New Coronavirus Variants Postpone Recovery Of Leisure Travel
AILSA CHANG, HOST:
Demand for travel in Britain continues to grow despite the pandemic. Vacation bookings are up even as the government tightens travel restrictions. NPR's Frank Langfitt reports from London.
FRANK LANGFITT, BYLINE: After months of lockdowns and cancelled plans, some people here can't wait to get on the road again.
GREG WHITE: We're going to go to South Africa in late March. We're traveling to Cape Town, and then we're going to travel up the garden routes to Port Elizabeth.
JUDY PEEL: We've booked a holiday to go to Amsterdam, primarily to see the bulb fields in the Keukenhof Gardens.
LANGFITT: That was Greg White, who's 33 and works in finance in London, and Judy Peel. She's a homemaker in her 60s in county Kent who's talking about her 2022 plans. And then there's Kelly Newton, 49. She owns a small clothing business in South London. This is her ambitious wish list.
KELLY NEWTON: Suffolk for five days at Easter, then Portugal for five days in June, France for a week in August with the family, five days in Mykonos in September with some girlfriends and then a week in the Maldives with my husband.
LANGFITT: Sophie Griffiths edits Travel Trade Gazette, the world's oldest travel trade magazine. She says there's a lot of pent-up demand and cautious optimism in a nation which has already delivered first vaccine doses to more than 15 million people.
SOPHIE GRIFFITHS: A lot of people didn't get to go away last year. They're itching for their holiday. And I think we've seen a real boost amongst the travel industry since news of the vaccine first came out in late November, early December. And that's now playing out with new bookings.
LANGFITT: TUI, the German-based travel giant, says bookings last month were up 70% compared to December, with people prepared to spend on average 20% more on vacations than last summer. Griffiths says the quicker a country distributes vaccines, the faster its tourist economy might recover.
GRIFFITHS: Israel, for instance, is talking a big game in terms of wanting to get all of their over-sixteens vaccinated by the end of March. So that might make Israel more popular as a destination.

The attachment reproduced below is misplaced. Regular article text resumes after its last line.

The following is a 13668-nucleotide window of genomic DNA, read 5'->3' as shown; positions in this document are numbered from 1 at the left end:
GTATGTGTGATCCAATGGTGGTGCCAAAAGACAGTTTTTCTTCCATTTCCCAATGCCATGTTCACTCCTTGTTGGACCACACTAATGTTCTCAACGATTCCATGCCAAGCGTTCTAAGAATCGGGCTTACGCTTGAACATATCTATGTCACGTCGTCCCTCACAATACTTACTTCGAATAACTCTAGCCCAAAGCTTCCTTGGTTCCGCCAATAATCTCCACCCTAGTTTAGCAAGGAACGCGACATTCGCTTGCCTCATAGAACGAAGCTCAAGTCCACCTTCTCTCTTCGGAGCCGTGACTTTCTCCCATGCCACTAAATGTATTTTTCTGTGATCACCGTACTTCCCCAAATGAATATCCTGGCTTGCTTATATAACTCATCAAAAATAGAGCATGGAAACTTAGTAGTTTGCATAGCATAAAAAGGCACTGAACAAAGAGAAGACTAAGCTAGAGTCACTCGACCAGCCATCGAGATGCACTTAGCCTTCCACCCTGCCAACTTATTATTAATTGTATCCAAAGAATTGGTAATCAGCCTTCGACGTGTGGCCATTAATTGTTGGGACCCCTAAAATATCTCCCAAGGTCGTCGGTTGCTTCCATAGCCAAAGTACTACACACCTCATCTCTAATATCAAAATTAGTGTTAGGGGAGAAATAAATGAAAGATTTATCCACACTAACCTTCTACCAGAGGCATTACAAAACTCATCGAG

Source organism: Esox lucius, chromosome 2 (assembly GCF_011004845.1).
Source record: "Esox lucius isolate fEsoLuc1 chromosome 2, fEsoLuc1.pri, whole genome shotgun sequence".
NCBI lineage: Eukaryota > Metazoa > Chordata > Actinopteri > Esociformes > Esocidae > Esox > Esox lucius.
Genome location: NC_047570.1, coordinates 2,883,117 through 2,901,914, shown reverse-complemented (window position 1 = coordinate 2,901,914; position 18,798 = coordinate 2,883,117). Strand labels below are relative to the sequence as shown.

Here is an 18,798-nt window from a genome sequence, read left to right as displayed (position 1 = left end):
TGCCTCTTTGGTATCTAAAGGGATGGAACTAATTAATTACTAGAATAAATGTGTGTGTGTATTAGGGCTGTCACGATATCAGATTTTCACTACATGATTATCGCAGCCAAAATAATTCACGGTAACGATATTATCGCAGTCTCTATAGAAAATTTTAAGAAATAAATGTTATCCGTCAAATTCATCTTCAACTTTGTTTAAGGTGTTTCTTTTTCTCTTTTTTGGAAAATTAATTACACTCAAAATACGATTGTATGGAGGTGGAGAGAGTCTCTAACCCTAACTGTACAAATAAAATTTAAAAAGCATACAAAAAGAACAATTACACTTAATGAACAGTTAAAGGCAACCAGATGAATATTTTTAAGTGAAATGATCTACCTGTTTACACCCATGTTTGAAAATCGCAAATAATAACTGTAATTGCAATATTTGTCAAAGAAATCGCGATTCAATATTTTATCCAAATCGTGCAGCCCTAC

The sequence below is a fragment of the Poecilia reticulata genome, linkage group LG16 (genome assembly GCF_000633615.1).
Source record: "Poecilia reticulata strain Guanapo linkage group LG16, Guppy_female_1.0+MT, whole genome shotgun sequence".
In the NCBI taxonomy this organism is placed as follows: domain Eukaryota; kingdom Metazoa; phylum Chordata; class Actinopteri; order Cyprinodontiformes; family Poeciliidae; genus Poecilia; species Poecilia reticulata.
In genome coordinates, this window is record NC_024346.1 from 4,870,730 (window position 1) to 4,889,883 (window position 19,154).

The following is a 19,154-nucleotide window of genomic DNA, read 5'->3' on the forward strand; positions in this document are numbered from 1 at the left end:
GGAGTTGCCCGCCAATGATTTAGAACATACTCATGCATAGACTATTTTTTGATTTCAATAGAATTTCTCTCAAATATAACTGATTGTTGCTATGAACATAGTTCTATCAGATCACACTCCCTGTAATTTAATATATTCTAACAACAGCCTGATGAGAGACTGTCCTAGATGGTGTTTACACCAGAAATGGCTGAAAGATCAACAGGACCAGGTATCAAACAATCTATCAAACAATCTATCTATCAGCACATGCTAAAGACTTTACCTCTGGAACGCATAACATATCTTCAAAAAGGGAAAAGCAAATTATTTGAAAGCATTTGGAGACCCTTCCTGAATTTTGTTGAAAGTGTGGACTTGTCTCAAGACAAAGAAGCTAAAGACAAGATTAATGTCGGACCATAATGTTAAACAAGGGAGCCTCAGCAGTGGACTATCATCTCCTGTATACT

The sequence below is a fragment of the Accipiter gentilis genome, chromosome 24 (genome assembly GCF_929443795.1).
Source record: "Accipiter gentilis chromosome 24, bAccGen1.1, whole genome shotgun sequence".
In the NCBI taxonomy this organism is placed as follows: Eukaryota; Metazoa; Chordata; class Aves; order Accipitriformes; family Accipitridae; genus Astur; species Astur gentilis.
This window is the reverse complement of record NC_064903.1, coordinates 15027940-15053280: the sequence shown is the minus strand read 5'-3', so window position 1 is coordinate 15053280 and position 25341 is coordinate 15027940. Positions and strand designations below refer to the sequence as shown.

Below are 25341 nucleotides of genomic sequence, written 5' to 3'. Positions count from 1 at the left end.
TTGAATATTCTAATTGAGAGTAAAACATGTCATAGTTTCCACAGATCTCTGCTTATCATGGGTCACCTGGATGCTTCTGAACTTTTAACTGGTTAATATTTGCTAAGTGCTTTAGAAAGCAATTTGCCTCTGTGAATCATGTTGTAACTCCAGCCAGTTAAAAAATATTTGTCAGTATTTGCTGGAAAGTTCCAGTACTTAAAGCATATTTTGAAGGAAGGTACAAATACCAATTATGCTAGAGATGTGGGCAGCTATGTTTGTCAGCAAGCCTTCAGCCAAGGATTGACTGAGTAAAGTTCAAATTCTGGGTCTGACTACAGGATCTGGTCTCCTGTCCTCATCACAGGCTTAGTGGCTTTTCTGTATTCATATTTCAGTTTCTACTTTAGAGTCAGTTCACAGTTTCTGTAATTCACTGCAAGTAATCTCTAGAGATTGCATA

LANGFITT: But new, more infectious variants are making flying even more difficult, confusing and time-consuming. The U.K. is now requiring three COVID tests, plus mandatory quarantine at home or hotel for all arriving passengers, including those returning from vacation. British Transport Secretary Grant Shapps issued this warning on the BBC.
(SOUNDBITE OF ARCHIVED RECORDING)
GRANT SHAPPS: People shouldn't be booking holidays right now, not domestically or internationally.
LANGFITT: Vaccine passports could be a long-term solution. The trade group, which represents some 290 airlines, is developing a phone app. It would link people's COVID test results and vaccination records to a digital version of their passport, which the passenger could share with airlines and immigration. Alan Murray Hayden of the association explains how it would work on a flight from London to Washington, D.C.
ALAN MURRAY HAYDEN: If you shared it with British Airways, it means you don't need to be checked at Heathrow. When you arrive in Dulles, if the U.S. government were to accept the test results from us, you would need to show your paper vaccination certificate at Dulles Airport.
LANGFITT: What's at stake financially?
HAYDEN: Simply put, survival. Unless we can implement these type of technologies, we will not be able to open up travel again. And if we can't trust them to travel again, then airlines will go bankrupt.
ANA BEDUSCHI: If people cannot access or cannot afford COVID tests or vaccines, then their freedoms will be de facto restricted.
LANGFITT: Ana Beduschi worries about the fairness of a system like this. She teaches law here at the University of Exeter and co-authored a study on the impact of health passports on human rights.
BEDUSCHI: Imagine that public authorities would start to require everyone to routinely display their health status to access public transport, restaurants, churches. Some people could start moving freely. Others would not be allowed to travel and to access specific places.
LANGFITT: Which could simply be based on where they live and their government's ability to obtain vaccine doses.
BEDUSCHI: It's important that vaccines are accessible to all and tests are affordable by all before any large-scale deployment of these digital health experts or vaccine passports.
LANGFITT: But that could take years.
BEDUSCHI: Well, yes, that could take years. But at the same time, you would find a situation in which the already existing inequalities in the society would be even more exacerbated.
LANGFITT: Airlines think a return to mass travel will hinge on vaccine distribution and more efficient ways to verify passengers are COVID-free or vaccinated. The Air Transport Association plans to roll out its new app in March.
Frank Langfitt, NPR News, London.
NPR transcripts are created on a rush deadline by Verb8tm, Inc., an NPR contractor, and produced using a proprietary transcription process developed with NPR. This text may not be in its final form and may be updated or revised in the future. Accuracy and availability may vary. The authoritative record of NPR’s programming is the audio record.